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ATI fights NVIDIA's rebranding with better pricing

DailyTech has learned from industry sources that ATI, the graphics division of AMD, is working with its board partners and several major e-tailers to lower prices on some key products.

The ATI Radeon HD 4870 512MB will drop $50 in price, from the $199 segment down to $149. It will compete in this price point primarily against NVIDIA's GTS 250 1GB rebrand using the old G92 chip, variants of which were used in the 8800GT, 9800GT, 9800GTX, 9800GTX+, etc. However, the HD 4870 has been shown to surpass the performance of NVIDIA's GTX 260 line, and value seekers may choose to leave NVIDIA for a better price/performance point.

The Radeon 4870 uses GDDR5 to provide more video memory bandwidth than the GTX260, even though it has more RAM, a wider memory bus, and higher clocked memory.

The ATI Radeon HD 4850 512MB will drop to $129, and is designed to compete at the same price point as NVIDIA's GTS 250 512MB version. The Radeon HD 4830 will be replaced by another part soon at a lower price point.

ATI's price cuts are anticipated to take effect early this week. One of our sources indicates that NVIDIA and its partners will unveil GTS250 parts at the CeBit tradeshow in Hannover, Germany on Tuesday.

 

GTX 280

ATI Radeon 4870

GTX 260 Core 216

ATI Radeon HD 4850

9800 GTX+

Stream Processors

240

800

216

800

128

Texture Address / Filtering

80 / 80

40

72/72

40

64 / 64

ROPs

32

16

28

16

16

Core Clock

602MHz

750MHz

576MHz

625MHz

738MHz

Memory Clock

1107MHz

900MHz GDDR5 (3600MHz eff)

999MHz

993MHz GDDR3 (1986MHz eff)

1100MHz

Memory Bus Width

512-bit

256-bit

448-bit

256-bit

256-bit

Frame Buffer

1GB

512MB

896MB

512MB

512MB

Transistor Count

1.4B

956M

1.4B

956M

754M

Price Point

$349

$149

$199

$129

$169



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RE: The Price was Fine
By LRonaldHubbs on 3/2/2009 8:40:51 AM , Rating: 3
Power hog, yes, but it doesn't really run all that hot because the stock cooler is very effective. I have my fan speed locked at 40% and it stays below 60°C at full load.

Still, it would be nice to have a die shrink and cut down the power consumption.


RE: The Price was Fine
By CyberHawk on 3/2/2009 9:05:51 AM , Rating: 2
I agree, but, as there will be a die shrink they will increase frequency and power consumption will stay high - the same.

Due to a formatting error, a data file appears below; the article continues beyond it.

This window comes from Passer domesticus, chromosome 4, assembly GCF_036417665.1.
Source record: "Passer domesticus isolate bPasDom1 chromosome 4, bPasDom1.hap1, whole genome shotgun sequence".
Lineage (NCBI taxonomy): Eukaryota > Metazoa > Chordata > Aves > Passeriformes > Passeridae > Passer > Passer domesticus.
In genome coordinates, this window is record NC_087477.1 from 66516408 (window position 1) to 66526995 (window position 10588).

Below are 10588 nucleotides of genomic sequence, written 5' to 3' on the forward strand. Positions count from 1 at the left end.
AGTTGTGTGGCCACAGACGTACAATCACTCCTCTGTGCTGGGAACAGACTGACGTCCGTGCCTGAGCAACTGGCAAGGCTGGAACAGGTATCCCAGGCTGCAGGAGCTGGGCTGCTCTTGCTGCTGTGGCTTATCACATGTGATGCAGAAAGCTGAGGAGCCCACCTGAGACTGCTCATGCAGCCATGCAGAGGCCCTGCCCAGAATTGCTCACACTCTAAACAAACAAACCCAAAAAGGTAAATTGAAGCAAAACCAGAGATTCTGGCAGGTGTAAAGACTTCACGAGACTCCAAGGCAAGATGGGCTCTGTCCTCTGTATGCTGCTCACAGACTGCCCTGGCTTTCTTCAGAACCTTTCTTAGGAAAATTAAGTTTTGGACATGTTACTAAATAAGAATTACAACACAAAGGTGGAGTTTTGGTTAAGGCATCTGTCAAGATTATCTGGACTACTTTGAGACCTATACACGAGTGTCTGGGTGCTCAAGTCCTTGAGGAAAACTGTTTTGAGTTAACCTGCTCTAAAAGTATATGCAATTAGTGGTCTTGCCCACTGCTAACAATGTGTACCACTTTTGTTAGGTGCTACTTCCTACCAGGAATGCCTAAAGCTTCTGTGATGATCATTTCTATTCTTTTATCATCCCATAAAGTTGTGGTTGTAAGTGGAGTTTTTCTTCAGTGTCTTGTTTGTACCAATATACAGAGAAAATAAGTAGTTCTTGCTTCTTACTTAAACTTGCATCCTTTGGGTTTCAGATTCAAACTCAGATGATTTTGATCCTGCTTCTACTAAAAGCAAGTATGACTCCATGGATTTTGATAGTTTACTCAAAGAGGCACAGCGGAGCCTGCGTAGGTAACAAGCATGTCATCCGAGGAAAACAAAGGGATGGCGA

But I think that temperatures are good - especially if you buy a card what has it's own cooling solution.


RE: The Price was Fine
By omnicronx on 3/2/2009 9:37:37 AM , Rating: 1
quote:
I agree, but, as there will be a die shrink they will increase frequency and power consumption will stay high - the same.
That's very doubtful. Many times a die shrink will reduce the power consumption in half (which was the case with latest move of 65nm to 55nm). I can almost guarantee that a die shrink will not result in the 'same' amount of heat being create, regardless of how much they bump up clock speeds.

The bad news here is the word on the street is ATI is that the next revision will not use the 40nm process, so don't count on the die shrink coming anytime soon.


RE: The Price was Fine
By Reclaimer77 on 3/2/2009 11:55:53 AM , Rating: 2
quote:
The bad news here is the word on the street is ATI is that the next revision will not use the 40nm process, so don't count on the die shrink coming anytime soon.


Boo ! :(


RE: The Price was Fine
By monomer on 3/2/2009 12:03:34 PM , Rating: 2
Yeah, the rumours are that TSMC is having problems with their 40nm process, which is affecting both Nvidia's and AMD's revisions. Even if they do get them to 40 nm, the power savings and heat reductions are supposedly minimal, so the only real gain would be from a price standpoint.


RE: The Price was Fine
By jsv35 on 3/2/2009 8:19:03 PM , Rating: 2
It seems the same happened when NVIDIA took its G92 to 55nm for the 9800GTX+, it was able to clock higher, but I believe that it didn't actually use any less power or run any cooler. Still it'd be too bad if they didn't move to 40nm.


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